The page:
CBS meteorologist Alyssa Carlson explains why she passed out on live TV (video)

KCAL-TV weather forecaster Alyssa Carlson appeared on CBS Mornings on Tuesday to explain why she passed out on air over the weekend.

Carlson, who is also a health coach, said she ended up in the hospital after passing out while trying to give a weather report. She said that although she had fainting spells, she was worried that she might have a heart attack, but medical tests showed that it was not related to the heart. Instead, she said, it was due to a previous diagnosis of vasovagal syncope.

CBS News Chief Medical Correspondent Dr. John LaPuce also joined in to explain Alyssa’s condition, symptoms and more.

Gayle King began the excerpt, which you can watch above, by asking Carlson if she felt out of sorts before this incident.

“In the morning I felt good. In fact, about 15 minutes before the incident, I started to feel a little nauseous, at which point I went to the toilet and thought, “OK, I will be fine,” she said on air. “I will deal with the blows and get something to eat because I didn’t have breakfast this morning. I also drank a lot of coffee and was likely a bit dehydrated. So at that moment I thought I would just break through. I’ll be fine as usual.”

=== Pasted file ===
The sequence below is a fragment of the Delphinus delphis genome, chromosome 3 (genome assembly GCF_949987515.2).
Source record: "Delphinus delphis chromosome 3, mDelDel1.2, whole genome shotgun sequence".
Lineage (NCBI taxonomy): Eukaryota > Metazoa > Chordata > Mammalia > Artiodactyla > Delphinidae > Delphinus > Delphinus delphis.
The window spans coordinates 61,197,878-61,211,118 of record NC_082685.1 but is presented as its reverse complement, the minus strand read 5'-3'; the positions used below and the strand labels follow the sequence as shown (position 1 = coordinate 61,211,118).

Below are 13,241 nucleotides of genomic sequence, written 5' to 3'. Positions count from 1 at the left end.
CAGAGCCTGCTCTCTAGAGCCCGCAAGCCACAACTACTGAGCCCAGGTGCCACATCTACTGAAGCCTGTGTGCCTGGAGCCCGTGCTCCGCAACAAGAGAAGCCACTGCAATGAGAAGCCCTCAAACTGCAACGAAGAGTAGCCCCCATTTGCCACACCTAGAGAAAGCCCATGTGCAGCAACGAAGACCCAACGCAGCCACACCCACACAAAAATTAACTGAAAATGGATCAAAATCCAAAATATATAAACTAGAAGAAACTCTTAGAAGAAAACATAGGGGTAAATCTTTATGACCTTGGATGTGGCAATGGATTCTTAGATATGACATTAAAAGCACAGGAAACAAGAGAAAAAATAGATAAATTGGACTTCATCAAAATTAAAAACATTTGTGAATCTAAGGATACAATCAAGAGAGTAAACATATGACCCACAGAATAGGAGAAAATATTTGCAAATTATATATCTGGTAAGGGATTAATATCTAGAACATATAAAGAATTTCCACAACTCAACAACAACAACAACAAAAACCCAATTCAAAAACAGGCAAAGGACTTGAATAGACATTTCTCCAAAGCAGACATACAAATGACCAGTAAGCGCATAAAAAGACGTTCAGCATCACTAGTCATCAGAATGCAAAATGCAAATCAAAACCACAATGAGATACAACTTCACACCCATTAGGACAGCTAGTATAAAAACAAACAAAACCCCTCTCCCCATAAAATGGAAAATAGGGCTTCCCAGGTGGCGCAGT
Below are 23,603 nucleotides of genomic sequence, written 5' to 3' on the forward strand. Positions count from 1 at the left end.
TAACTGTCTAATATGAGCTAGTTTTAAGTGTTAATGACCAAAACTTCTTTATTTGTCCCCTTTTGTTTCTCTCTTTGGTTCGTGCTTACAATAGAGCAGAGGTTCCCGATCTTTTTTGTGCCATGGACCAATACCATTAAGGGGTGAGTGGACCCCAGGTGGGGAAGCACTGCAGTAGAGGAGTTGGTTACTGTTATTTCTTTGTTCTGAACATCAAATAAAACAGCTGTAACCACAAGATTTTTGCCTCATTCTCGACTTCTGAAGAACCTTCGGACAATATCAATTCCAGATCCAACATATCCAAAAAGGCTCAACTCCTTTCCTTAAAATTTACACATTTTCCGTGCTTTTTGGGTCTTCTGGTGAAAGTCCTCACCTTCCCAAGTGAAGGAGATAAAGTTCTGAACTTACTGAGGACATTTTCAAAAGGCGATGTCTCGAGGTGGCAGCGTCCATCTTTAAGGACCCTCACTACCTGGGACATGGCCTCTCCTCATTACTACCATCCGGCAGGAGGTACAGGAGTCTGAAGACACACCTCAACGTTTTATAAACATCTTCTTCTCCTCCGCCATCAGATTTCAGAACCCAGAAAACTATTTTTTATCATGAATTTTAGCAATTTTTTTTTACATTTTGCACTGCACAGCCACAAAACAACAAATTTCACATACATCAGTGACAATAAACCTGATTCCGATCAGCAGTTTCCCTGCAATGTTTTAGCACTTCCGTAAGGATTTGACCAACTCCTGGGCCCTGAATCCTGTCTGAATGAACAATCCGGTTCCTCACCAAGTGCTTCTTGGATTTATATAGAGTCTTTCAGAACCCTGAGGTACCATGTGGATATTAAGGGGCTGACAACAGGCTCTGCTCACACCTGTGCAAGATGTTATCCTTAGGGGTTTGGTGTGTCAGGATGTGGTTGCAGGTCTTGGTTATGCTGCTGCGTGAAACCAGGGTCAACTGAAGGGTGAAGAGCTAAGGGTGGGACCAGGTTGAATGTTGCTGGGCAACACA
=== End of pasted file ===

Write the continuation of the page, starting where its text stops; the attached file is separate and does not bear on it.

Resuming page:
Carlson also revealed that she had been diagnosed with a leaky heart valve in the past, but she assured hosts and viewers that she didn’t have a heart attack on Saturday.

LaPuc described the fainting as a blockage. Vaso means blood vessel and vagus refers to the vagus nerve, which can cause symptoms such as clammy hands, dizziness, nausea, blurred vision, pale skin, and more when overstimulated. He advised Alyssa to lie flat in the future if she experienced similar symptoms, in order to reduce the likelihood of a sudden drop in heart rate or blood pressure.

“Very often there are warnings, you can get sweaty palms, you can feel tunnel vision, blackouts, dizziness and people, especially in this situation, you are embarrassed, right? I’m going to just sit down and look normal,” LaPuc said. “This is the worst thing you can do. You want to flatten out so your heart is level with your head and pumping blood. [horizontally]”.

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